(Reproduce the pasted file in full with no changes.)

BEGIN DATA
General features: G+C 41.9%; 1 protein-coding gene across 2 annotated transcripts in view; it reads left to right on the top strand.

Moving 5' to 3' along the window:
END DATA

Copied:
General features: G+C 41.9%; 1 protein-coding gene across 2 annotated transcripts in view; it reads left to right on the top strand.

Moving 5' to 3' along the window: